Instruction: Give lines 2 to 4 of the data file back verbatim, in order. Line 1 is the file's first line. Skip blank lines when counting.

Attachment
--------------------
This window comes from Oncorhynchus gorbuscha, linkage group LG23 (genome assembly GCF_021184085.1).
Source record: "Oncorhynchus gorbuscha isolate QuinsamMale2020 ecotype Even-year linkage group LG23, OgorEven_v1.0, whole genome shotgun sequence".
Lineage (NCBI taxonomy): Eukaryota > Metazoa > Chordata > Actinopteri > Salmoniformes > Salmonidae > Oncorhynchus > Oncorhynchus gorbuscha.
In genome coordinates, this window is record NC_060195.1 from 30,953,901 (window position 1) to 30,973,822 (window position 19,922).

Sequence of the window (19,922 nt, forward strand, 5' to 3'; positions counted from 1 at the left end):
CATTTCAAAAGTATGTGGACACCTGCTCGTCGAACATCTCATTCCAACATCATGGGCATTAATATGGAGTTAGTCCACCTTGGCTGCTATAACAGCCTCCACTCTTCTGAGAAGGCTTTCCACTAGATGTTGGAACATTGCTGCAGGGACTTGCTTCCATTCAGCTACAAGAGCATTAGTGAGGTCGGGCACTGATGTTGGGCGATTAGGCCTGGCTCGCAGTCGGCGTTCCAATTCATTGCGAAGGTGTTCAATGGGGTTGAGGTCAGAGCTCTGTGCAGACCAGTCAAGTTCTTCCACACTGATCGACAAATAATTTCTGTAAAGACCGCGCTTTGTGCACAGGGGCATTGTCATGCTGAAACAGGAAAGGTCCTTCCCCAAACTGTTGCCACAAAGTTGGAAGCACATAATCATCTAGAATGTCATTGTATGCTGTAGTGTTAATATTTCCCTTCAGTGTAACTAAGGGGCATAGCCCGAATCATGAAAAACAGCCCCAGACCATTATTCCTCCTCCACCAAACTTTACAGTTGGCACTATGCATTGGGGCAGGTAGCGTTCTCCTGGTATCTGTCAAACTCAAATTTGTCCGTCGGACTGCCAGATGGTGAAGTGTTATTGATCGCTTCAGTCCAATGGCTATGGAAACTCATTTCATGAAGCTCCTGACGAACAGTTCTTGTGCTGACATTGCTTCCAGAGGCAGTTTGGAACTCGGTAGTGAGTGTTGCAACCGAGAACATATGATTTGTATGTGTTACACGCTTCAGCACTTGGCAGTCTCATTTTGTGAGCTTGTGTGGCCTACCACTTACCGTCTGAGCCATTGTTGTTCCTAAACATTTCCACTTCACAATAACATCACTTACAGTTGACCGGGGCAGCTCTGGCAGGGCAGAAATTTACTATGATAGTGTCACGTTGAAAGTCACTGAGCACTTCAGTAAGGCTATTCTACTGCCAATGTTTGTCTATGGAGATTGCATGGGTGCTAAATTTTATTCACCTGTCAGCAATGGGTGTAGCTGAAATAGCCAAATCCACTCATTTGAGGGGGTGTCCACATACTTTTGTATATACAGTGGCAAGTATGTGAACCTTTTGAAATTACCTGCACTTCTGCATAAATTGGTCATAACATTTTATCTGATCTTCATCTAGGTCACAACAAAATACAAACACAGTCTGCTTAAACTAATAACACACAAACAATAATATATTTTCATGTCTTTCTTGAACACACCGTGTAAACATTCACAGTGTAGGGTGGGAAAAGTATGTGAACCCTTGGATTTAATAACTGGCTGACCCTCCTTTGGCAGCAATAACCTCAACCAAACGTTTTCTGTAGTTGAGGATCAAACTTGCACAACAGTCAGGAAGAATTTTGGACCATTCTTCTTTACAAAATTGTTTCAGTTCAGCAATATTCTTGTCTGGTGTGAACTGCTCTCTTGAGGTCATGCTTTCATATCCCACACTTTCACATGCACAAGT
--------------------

Source record: "Oncorhynchus gorbuscha isolate QuinsamMale2020 ecotype Even-year linkage group LG23, OgorEven_v1.0, whole genome shotgun sequence".
Lineage (NCBI taxonomy): Eukaryota > Metazoa > Chordata > Actinopteri > Salmoniformes > Salmonidae > Oncorhynchus > Oncorhynchus gorbuscha.
In genome coordinates, this window is record NC_060195.1 from 30,953,901 (window position 1) to 30,973,822 (window position 19,922).